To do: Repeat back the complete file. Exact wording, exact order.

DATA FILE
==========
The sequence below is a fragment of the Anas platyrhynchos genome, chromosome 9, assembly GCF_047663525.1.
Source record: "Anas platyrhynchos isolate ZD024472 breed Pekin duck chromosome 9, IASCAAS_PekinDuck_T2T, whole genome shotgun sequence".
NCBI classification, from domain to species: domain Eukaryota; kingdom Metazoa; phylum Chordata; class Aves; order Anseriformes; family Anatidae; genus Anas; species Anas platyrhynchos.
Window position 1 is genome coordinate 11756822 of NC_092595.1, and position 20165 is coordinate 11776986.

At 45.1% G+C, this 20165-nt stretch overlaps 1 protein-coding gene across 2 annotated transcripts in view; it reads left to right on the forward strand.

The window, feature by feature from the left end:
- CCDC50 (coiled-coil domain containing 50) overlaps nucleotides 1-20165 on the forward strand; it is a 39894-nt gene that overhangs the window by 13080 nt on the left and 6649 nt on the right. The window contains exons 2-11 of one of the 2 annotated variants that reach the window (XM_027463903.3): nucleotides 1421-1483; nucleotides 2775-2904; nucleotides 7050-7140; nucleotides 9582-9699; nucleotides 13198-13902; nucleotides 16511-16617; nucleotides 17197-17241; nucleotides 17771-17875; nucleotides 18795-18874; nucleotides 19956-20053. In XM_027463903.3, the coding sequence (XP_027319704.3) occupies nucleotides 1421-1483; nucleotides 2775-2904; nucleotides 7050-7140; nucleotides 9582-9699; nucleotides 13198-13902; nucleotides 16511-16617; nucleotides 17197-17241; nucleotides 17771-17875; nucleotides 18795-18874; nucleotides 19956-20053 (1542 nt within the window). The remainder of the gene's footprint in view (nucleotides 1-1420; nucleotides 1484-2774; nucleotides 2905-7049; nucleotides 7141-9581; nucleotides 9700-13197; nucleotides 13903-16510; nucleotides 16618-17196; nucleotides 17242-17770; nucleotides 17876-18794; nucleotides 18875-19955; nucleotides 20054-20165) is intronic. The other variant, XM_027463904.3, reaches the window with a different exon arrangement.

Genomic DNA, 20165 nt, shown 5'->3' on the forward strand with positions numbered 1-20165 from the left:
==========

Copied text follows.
The sequence below is a fragment of the Anas platyrhynchos genome, chromosome 9, assembly GCF_047663525.1.
Source record: "Anas platyrhynchos isolate ZD024472 breed Pekin duck chromosome 9, IASCAAS_PekinDuck_T2T, whole genome shotgun sequence".
NCBI classification, from domain to species: domain Eukaryota; kingdom Metazoa; phylum Chordata; class Aves; order Anseriformes; family Anatidae; genus Anas; species Anas platyrhynchos.
Window position 1 is genome coordinate 11756822 of NC_092595.1, and position 20165 is coordinate 11776986.

At 45.1% G+C, this 20165-nt stretch overlaps 1 protein-coding gene across 2 annotated transcripts in view; it reads left to right on the forward strand.

The window, feature by feature from the left end:
- CCDC50 (coiled-coil domain containing 50) overlaps nucleotides 1-20165 on the forward strand; it is a 39894-nt gene that overhangs the window by 13080 nt on the left and 6649 nt on the right. The window contains exons 2-11 of one of the 2 annotated variants that reach the window (XM_027463903.3): nucleotides 1421-1483; nucleotides 2775-2904; nucleotides 7050-7140; nucleotides 9582-9699; nucleotides 13198-13902; nucleotides 16511-16617; nucleotides 17197-17241; nucleotides 17771-17875; nucleotides 18795-18874; nucleotides 19956-20053. In XM_027463903.3, the coding sequence (XP_027319704.3) occupies nucleotides 1421-1483; nucleotides 2775-2904; nucleotides 7050-7140; nucleotides 9582-9699; nucleotides 13198-13902; nucleotides 16511-16617; nucleotides 17197-17241; nucleotides 17771-17875; nucleotides 18795-18874; nucleotides 19956-20053 (1542 nt within the window). The remainder of the gene's footprint in view (nucleotides 1-1420; nucleotides 1484-2774; nucleotides 2905-7049; nucleotides 7141-9581; nucleotides 9700-13197; nucleotides 13903-16510; nucleotides 16618-17196; nucleotides 17242-17770; nucleotides 17876-18794; nucleotides 18875-19955; nucleotides 20054-20165) is intronic. The other variant, XM_027463904.3, reaches the window with a different exon arrangement.

Genomic DNA, 20165 nt, shown 5'->3' on the forward strand with positions numbered 1-20165 from the left: